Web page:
Ask the Expert

On January 6, 2009, Leslie Tamppari answered selected viewer questions about what Phoenix has achieved, what kind of life researchers are looking for on the Red Planet, and other matters martian.

See also a Q&A we posted with Dr. Tamppari answering viewer questions following the July 30, 2008 broadcast of NOVA scienceNOW's Phoenix Mars Lander segment.

Please note we are no longer accepting questions, but please see the Mars homepage for more features on Phoenix and the Mars rovers, Spirit and Opportunity.

Q: Is there life on Mars?
Powers Ginsburg 4th Grade, Fresno, California

A: Currently, we have not detected any life on Mars. It is something we are very interested in knowing, however, and we are trying to find better and better ways to look for life (past or current) on Mars.

Q: If after the martian winter you can bring Phoenix back to life, what tests will you do on the martian soil?
Manchester 5th Grade, Fresno, California

A: We would primarily continue excavating the martian soil above the ice layer to see what the ice table looks like, and we would use our probe to measure the temperatures and water content in the topsoil.

Q: What does your team think the chances are that (even though it's not expected to do so) Phoenix could truly live up to its name and rise from the "ashes" of the martian winter and "phone home" and be ready to do more work? Do some team members feel more optimistic about that than others? What's your opinion? Thank you.

A: Most of the team members are not very optimistic that Phoenix will wake up when the sun shines on its solar panels again. The temperatures are so cold, and the temperature changes (expansion and contraction) tend to make things break on the spacecraft. In addition, when the carbon dioxide ice cap is formed at the lander's latitude, it could form by snowing, and the weight of that carbon dioxide snow could perhaps break the solar panels.

Q: If life is indicated by Phoenix, what precautions would be taken to assure that it isn't contamination from Earth?
Mike, Merritt Island, Florida

A: Phoenix did not have the capability to detect life. It only had the capability to detect organic (carbon-based) molecules. These molecules are the building blocks for life but also occur in non-life situations.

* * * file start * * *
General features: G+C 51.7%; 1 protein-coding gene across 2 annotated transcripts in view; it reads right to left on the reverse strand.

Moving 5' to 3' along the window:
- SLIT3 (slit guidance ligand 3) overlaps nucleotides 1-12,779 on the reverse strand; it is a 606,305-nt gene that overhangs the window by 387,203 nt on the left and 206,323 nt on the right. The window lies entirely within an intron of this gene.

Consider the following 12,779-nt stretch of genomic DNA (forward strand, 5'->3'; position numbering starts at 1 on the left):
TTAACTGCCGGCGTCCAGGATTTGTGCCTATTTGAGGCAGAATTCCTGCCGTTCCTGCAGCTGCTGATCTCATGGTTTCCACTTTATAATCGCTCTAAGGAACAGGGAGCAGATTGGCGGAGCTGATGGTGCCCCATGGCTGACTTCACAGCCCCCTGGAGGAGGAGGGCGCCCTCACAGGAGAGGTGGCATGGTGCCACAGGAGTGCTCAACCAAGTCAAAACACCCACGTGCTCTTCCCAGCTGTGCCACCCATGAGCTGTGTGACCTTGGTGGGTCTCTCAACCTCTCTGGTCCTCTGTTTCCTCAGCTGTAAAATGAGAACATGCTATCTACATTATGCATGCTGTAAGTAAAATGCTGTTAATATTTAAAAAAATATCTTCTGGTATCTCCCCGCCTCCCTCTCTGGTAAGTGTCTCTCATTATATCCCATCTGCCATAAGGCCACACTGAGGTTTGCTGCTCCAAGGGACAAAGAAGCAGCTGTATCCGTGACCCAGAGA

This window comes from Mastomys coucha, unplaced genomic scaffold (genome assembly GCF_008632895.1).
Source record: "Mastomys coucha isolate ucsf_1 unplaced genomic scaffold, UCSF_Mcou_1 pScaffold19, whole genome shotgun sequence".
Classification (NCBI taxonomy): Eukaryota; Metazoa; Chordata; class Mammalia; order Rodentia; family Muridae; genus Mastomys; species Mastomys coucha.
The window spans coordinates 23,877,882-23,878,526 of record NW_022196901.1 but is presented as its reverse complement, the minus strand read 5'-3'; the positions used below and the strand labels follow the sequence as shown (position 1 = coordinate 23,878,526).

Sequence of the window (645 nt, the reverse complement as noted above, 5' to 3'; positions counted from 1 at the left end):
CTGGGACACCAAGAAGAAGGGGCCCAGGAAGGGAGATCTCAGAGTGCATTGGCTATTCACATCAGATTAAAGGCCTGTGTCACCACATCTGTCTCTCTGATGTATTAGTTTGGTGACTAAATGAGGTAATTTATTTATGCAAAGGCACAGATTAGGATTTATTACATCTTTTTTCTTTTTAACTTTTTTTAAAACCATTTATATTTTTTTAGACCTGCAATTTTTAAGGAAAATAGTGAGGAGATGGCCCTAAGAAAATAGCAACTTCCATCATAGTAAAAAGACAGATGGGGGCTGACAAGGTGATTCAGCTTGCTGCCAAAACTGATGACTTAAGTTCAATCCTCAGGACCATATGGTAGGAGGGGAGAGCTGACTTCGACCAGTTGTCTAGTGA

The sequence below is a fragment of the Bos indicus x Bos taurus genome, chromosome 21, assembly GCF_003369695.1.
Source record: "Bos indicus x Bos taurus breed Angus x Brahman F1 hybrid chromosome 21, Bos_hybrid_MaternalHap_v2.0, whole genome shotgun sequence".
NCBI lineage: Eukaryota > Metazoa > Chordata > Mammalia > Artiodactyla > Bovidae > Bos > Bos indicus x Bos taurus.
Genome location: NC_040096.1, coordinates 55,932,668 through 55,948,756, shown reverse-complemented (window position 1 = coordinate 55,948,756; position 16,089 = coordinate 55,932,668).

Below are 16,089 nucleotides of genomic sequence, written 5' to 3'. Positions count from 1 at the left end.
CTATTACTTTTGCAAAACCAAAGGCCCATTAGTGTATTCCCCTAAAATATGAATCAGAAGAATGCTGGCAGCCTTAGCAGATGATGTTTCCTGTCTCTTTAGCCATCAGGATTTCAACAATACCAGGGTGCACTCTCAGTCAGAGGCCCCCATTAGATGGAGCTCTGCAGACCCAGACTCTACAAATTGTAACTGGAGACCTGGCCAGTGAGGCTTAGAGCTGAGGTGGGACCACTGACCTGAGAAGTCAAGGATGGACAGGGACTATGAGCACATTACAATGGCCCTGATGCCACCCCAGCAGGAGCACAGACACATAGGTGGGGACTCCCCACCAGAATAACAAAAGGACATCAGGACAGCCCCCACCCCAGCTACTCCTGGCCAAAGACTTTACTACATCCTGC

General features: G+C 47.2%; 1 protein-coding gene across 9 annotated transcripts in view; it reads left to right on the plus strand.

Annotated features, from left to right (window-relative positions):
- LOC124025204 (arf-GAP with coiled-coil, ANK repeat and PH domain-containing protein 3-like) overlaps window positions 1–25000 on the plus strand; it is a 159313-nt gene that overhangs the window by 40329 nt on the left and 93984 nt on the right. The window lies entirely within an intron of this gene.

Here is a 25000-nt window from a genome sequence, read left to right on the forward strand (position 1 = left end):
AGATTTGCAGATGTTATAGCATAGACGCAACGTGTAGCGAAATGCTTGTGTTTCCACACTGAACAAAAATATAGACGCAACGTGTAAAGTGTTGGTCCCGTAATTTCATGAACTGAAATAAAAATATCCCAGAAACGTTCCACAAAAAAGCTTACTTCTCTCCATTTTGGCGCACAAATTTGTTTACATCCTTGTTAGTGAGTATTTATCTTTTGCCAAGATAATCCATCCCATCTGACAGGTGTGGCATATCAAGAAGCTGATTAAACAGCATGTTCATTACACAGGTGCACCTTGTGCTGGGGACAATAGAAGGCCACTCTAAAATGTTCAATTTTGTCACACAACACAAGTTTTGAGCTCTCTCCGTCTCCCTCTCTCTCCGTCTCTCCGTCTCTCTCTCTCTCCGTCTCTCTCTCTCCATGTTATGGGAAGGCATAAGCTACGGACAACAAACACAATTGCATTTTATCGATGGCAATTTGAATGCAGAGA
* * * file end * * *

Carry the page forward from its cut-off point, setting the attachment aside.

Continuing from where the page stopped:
But we take great precautions to avoid bringing contamination from Earth. We clean our spacecraft very well and also heat-sterilize parts of it that interact with the martian soil. In addition, we took samples of spacecraft materials containing carbon and analyzed them to ensure that we wouldn't mistake any Earth contamination that may have been left (deceased) and interpret it as though it was from Mars.

Q: Are there any heat sources on Mars right now?
Jay (age 5), Wayne, Pennsylvania

A: We don't know if there are any active volcanoes right now. There are very large volcanoes present, but we haven't observed them erupting since we've started observing Mars (for about 50 years now).

Q: Is it possible that the things necessary to sustain life are different on other planets than they are on Earth?
Westview 8th Grade, Denver, Colorado

A: It may be possible, but life as we know it needs relatively moderate temperatures and water to live. So, places with those conditions are the first place to look. We know that, at a minimum, life needs an energy source of some sort.

Q: Given Mars' size and two wobbly moons, would life on Mars have evolved to look like us, or would it have been very different? Thank you.
Jack (age 8), Seattle, Washington

A: The lower gravity on Mars (due to its smaller size) may have enabled creatures to grow taller.

Q: Dr. Tamppari, Why does the quest for life outside Earth restrict itself to the narrow realm of carbon-based life forms, in which water is essential? Is it possible that alien life relies on another compound, one that we may not be familiar with? Is it possible that alien life could be so abstract that we are overlooking it? It seems that humans seek too much similarity in the quest for things outside the realm of what we currently understand. Do the same laws of physics, biology, genetics, math, etc. apply to alien worlds, and if the possibility exists that they do not, is the science community equipped to expand the search to include this possibility?
Respectfully submitted,

Ed Capowich, Canaan, Connecticut

A: As I understand it, the other element that easily combines, similar to carbon, is silicon. So, science fiction has sometimes proposed silicon-based life. I'm sure it's possible that our current understanding and techniques may overlook alien life. But we only understand what we know about life from our own experiences, so then we can devise ways to look for life as we understand it. It would be much harder to look for something unknown. How would we know when we've seen it?

Q: Your biography on this page says you're an expert in the martian atmosphere. Might the search for life on Mars continue in its atmosphere? Or is that just "pie in the sky"? Thanks.